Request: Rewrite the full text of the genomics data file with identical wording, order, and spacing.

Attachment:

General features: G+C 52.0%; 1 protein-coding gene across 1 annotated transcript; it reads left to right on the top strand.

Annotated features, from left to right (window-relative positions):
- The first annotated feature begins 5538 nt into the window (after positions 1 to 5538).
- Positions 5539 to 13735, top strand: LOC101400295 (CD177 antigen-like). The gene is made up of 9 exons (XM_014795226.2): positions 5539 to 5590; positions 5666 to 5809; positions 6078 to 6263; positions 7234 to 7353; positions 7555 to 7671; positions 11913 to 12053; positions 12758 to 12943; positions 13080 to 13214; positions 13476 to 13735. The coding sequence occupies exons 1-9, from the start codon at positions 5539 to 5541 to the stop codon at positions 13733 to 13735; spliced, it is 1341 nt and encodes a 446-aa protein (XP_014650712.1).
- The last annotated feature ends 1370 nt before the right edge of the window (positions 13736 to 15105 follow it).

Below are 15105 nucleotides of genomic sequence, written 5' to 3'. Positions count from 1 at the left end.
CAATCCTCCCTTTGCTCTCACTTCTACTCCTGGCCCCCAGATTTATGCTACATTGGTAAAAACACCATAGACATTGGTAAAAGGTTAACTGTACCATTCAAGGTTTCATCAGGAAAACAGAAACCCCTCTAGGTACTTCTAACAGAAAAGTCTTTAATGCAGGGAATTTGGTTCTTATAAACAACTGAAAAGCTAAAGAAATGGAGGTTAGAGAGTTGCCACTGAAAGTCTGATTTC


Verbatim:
General features: G+C 52.0%; 1 protein-coding gene across 1 annotated transcript; it reads left to right on the top strand.

Annotated features, from left to right (window-relative positions):
- The first annotated feature begins 5538 nt into the window (after positions 1 to 5538).
- Positions 5539 to 13735, top strand: LOC101400295 (CD177 antigen-like). The gene is made up of 9 exons (XM_014795226.2): positions 5539 to 5590; positions 5666 to 5809; positions 6078 to 6263; positions 7234 to 7353; positions 7555 to 7671; positions 11913 to 12053; positions 12758 to 12943; positions 13080 to 13214; positions 13476 to 13735. The coding sequence occupies exons 1-9, from the start codon at positions 5539 to 5541 to the stop codon at positions 13733 to 13735; spliced, it is 1341 nt and encodes a 446-aa protein (XP_014650712.1).
- The last annotated feature ends 1370 nt before the right edge of the window (positions 13736 to 15105 follow it).

Below are 15105 nucleotides of genomic sequence, written 5' to 3'. Positions count from 1 at the left end.
CAATCCTCCCTTTGCTCTCACTTCTACTCCTGGCCCCCAGATTTATGCTACATTGGTAAAAACACCATAGACATTGGTAAAAGGTTAACTGTACCATTCAAGGTTTCATCAGGAAAACAGAAACCCCTCTAGGTACTTCTAACAGAAAAGTCTTTAATGCAGGGAATTTGGTTCTTATAAACAACTGAAAAGCTAAAGAAATGGAGGTTAGAGAGTTGCCACTGAAAGTCTGATTTC